Polytechnic University of Valencia Congress, ILASS2017 - 28th European Conference on Liquid Atomization and Spray Systems

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A study on the relationship between internal nozzle geometry and injected mass distribution of eight ECN Spray G nozzles.
Katarzyna E Matusik, Daniel J Duke, Nicholas Sovis, Andrew B Swantek, Christopher F Powell, Raul Payri, Daniel Vaquerizo, Sebastian Giraldo-Valderrama, Alan L Kastengren

Last modified: 19-07-2017


Gasoline direct injection (GDI) nozzles are manufactured to meet geometric specifications with length scales onthe order of a few hundred microns. The machining tolerances of these nominal dimensions are not always knowndue to the difficulty in accurately measuring such small length scales in a nonintrusive fashion. To gain insight intothe variability of the machined dimensions as well as any effects that this variability may have on the fuel spraybehavior, a series of measurements of the internal geometry and fuel mass distribution were performed on a set ofeight nominally duplicate GDI “Spray G” nozzles provided by the Engine Combustion Network. The key dimensionsof each of the eight nozzle holes were measured with micron resolution using full spectrum x-ray tomographicimaging at the 7-BM beamline of the Advanced Photon Source at Argonne National Laboratory. Fuel densitydistributions at 2 mm downstream of the nozzle tips were obtained by performing x-ray radiography measurementsfor many lines of sight. The density measurements reveal nozzle-to-nozzle as well as hole-to-hole density variations.The combination of high-resolution geometry and fuel distribution datasets allows spray phenomena to be linked tospecific geometric characteristics of the nozzle, such as variability in the hole lengths and counterbore diameters,and the hole inlet corner radii. This analysis provides important insight into which geometrical characteristics ofthe nozzles may have the greatest importance in the development of the injected sprays, and to what degreethese geometric variations might account for the total spray variability. The goal of this work is then to further theunderstanding of the relationship between internal nozzle geometry and fuel injection, provide input to improvecomputational models, and ultimately aid in optimizing injector design for higher fuel efficiency and lower emissionsengines.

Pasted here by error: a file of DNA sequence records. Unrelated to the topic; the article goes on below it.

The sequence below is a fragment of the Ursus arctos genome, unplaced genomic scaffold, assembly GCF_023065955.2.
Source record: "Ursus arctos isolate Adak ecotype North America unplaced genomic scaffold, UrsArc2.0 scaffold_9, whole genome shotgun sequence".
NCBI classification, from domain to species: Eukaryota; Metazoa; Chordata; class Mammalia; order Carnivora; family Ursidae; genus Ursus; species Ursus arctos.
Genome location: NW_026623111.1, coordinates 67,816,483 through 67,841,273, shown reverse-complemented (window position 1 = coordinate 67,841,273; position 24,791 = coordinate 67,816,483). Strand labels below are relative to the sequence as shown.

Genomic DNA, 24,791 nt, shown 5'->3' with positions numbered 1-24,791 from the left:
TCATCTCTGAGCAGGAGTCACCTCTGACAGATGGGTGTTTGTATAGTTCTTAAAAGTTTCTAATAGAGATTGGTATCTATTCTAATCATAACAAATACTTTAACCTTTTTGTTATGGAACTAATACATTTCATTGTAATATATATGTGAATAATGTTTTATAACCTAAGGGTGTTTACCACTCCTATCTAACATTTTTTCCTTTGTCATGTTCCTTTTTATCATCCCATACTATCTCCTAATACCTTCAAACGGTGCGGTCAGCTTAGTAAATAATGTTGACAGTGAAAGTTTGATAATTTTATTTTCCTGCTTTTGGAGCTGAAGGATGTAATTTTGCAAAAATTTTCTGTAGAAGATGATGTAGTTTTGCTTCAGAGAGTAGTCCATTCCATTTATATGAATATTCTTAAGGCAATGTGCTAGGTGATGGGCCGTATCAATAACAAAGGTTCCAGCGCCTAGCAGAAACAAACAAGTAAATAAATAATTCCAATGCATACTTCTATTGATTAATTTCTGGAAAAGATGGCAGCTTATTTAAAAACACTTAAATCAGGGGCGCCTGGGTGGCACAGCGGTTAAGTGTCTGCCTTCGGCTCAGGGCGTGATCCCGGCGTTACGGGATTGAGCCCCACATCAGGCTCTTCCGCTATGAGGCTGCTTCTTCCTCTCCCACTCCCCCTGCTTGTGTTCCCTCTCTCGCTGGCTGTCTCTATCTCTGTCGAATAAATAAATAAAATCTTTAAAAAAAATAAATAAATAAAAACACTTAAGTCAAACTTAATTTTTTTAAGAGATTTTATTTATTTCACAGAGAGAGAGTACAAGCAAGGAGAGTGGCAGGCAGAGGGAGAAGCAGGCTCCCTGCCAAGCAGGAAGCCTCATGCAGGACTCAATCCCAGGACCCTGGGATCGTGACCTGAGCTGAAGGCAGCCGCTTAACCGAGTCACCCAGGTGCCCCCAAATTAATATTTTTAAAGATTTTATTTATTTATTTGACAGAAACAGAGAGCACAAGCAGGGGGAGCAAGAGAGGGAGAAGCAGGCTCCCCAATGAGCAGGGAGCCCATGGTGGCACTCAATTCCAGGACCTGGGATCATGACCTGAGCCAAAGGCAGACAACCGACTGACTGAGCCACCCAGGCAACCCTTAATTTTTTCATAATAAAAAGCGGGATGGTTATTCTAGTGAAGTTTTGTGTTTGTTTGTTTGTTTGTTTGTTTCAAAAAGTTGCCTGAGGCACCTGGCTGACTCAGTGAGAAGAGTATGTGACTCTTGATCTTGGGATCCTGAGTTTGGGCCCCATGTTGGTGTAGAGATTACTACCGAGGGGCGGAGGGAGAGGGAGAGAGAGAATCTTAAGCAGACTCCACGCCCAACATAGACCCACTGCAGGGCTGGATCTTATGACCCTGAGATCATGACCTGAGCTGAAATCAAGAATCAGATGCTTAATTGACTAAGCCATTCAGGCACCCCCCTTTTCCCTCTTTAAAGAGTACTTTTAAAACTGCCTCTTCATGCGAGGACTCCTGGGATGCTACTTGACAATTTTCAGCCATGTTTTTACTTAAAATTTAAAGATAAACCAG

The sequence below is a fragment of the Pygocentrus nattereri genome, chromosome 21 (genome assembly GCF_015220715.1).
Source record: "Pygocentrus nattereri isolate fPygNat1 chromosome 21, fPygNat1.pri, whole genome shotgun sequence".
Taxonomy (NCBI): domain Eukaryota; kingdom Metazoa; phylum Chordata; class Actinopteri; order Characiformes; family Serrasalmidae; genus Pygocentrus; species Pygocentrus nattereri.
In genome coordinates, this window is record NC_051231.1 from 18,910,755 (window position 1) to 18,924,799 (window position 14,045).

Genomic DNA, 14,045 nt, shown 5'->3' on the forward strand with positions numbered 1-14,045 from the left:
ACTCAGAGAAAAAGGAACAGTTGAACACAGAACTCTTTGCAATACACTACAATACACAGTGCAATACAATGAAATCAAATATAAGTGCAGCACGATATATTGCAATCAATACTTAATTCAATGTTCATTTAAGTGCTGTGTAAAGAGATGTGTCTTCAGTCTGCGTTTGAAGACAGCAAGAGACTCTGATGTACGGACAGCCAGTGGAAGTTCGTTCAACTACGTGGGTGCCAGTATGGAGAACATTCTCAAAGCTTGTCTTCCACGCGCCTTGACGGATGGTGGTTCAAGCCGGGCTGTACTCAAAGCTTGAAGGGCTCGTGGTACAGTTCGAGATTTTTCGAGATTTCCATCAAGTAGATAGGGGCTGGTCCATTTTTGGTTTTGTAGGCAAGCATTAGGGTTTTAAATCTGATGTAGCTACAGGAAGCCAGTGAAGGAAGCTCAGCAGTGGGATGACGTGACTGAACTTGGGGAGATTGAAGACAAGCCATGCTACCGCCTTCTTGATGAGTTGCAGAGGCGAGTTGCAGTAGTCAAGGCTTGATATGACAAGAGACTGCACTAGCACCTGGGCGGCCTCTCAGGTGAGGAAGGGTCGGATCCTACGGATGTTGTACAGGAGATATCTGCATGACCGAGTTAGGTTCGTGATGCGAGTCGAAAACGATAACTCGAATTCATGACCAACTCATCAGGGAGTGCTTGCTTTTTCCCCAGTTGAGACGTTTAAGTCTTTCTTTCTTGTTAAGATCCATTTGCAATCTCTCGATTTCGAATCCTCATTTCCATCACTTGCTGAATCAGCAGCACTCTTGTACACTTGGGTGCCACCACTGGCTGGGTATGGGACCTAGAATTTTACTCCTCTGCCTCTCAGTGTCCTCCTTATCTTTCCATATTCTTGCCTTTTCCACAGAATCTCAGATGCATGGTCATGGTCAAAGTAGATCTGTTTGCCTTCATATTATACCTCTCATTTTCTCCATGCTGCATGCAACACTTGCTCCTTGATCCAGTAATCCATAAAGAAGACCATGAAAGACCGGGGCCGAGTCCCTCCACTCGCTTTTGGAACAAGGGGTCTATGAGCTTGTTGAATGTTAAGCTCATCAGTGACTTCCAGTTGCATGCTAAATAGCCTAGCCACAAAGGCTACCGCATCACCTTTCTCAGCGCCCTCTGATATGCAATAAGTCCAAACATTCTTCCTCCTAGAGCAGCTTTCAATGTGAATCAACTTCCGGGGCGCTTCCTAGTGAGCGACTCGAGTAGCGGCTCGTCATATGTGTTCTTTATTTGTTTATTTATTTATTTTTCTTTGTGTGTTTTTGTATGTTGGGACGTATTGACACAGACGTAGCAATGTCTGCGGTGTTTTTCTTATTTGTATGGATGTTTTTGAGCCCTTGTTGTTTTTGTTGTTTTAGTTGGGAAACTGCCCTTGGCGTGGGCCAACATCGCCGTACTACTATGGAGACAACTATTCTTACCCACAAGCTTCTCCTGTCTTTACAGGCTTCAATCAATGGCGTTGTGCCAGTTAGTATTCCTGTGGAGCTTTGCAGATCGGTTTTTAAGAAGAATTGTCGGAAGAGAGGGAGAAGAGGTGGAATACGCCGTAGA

DOI: http://dx.doi.org/10.4995/ILASS2017.2017.4766

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